The City Council departed from policy in its unanimous decision to pay for the renovation from the fund created by the sale of the city's Weeki Wachee lands. The city's golf courses operate as an enterprise fund, meaning they are supposed to pay their own way through fees and sales. But a portion of Weeki Wachee funding is reserved for recreation, and no one on the council opposed using that money to raise standards at Twin Brooks.

Some Twin Brooks golfers argued against the renovation. The course is said to be ideal for learning to play golf, and it is popular with older golfers because of its tight design. Some who enjoy playing there said Kriseman should leave the course alone.

But the renovation of Twin Brooks is about more than just golf. It affirms that all of the city's golf courses deserve equal stewardship, no matter where they are.

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Editorial: U.S. House sides with NRA over stateís rights on concealed weapons permits

With the horror of the mass shootings at a Las Vegas country music concert and a small Texas church still fresh, the U.S. House finally has taken action on guns. But the bill it passed last week wonít make Americans safer from gun violence. It is an ...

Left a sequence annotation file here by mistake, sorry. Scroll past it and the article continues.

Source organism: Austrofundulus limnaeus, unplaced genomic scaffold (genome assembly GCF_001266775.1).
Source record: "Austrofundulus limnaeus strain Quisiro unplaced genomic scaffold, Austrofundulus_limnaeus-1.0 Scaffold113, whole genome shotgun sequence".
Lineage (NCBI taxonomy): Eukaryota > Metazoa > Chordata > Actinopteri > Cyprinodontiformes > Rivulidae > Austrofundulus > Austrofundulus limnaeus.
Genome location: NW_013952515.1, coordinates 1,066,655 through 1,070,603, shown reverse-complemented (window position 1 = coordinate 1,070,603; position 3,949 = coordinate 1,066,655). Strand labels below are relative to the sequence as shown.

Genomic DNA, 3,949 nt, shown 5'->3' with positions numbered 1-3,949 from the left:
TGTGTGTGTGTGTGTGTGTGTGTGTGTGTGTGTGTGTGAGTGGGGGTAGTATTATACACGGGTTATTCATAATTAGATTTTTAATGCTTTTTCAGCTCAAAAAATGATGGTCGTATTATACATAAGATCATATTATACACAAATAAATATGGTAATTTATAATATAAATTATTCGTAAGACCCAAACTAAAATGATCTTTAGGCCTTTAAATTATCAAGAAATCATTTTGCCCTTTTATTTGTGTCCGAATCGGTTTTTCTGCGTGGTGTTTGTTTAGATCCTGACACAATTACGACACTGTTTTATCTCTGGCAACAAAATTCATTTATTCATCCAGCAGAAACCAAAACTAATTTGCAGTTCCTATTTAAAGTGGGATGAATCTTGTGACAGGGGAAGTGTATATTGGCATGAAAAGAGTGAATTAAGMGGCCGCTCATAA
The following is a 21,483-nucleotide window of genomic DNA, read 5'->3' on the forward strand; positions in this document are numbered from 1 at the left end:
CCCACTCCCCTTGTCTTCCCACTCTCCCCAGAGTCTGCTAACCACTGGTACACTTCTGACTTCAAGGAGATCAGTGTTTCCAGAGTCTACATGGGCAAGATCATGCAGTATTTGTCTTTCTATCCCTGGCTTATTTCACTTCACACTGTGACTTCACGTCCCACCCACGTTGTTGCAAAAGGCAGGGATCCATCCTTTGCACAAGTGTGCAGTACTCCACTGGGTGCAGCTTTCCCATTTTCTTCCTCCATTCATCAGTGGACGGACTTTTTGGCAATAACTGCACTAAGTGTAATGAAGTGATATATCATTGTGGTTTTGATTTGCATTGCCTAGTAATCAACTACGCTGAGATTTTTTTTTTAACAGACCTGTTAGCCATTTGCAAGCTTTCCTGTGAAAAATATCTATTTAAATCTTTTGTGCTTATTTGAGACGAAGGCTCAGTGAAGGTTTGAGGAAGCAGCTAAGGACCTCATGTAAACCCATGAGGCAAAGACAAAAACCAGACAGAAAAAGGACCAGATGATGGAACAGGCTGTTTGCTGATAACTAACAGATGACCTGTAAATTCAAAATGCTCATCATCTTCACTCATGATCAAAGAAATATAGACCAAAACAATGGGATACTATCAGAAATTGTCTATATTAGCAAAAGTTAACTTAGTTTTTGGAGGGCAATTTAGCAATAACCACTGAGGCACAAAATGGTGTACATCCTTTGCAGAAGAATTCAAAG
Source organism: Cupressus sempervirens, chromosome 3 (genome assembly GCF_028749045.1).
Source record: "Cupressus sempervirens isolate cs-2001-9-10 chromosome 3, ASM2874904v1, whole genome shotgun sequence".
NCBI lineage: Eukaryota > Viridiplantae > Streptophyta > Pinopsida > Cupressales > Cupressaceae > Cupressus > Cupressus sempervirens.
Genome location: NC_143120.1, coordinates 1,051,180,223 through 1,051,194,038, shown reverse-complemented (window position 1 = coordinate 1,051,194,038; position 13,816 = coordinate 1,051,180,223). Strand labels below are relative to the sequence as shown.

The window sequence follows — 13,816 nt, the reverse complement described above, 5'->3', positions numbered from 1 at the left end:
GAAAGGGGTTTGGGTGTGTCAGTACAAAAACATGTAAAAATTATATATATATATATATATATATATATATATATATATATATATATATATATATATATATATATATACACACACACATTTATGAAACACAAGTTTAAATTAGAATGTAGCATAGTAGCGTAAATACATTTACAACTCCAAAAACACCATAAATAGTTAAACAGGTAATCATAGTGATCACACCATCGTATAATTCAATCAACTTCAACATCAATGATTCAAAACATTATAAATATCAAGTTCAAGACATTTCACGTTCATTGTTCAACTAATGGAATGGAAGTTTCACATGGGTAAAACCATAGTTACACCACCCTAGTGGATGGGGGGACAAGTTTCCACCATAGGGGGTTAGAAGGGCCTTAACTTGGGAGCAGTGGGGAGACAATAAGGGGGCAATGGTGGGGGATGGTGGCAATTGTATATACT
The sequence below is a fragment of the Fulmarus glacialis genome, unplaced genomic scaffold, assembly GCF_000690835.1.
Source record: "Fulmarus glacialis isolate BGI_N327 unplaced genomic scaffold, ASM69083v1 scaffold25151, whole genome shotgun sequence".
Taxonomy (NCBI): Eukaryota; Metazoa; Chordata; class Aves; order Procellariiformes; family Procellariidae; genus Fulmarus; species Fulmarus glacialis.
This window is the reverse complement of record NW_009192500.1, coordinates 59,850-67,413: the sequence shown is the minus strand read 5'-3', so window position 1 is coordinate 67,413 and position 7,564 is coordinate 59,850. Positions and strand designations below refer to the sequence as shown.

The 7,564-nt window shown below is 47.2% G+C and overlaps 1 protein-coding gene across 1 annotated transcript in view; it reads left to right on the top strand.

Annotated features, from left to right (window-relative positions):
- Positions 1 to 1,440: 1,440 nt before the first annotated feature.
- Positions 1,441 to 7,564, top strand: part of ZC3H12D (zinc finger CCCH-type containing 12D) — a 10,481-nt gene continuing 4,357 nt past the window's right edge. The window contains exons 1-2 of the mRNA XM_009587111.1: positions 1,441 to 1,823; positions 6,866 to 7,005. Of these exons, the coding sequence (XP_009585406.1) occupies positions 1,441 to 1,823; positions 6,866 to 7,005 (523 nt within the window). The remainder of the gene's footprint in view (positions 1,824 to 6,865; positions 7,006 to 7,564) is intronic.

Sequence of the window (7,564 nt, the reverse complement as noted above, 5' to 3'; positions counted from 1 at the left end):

Published: 12/07/17
Editorial: Hillsborough cannot afford pay raises for teachers

Editorial: Hillsborough cannot afford pay raises for teachers

There is no satisfaction for anyone in the standoff over pay raises between the Hillsborough County School District and its teachers. Most teachers across the nation already are underpaid, but this district simply cannot afford the raises teachers ex...
Published: 12/07/17
Editorial: Impact of Water Street project extends beyond buildings

Editorial: Impact of Water Street project extends beyond buildings

With a buildout of $3 billion encompassing entire city blocks, itís obvious that Jeff Vinikís plans will change the look and feel of downtown Tampa. But the Tampa Bay Lightning owner unveiled a broader vision last week that reflects how far the impac...
Published: 12/06/17
Updated: 12/08/17
Editorial: Make texting while driving a primary offense

Editorial: Make texting while driving a primary offense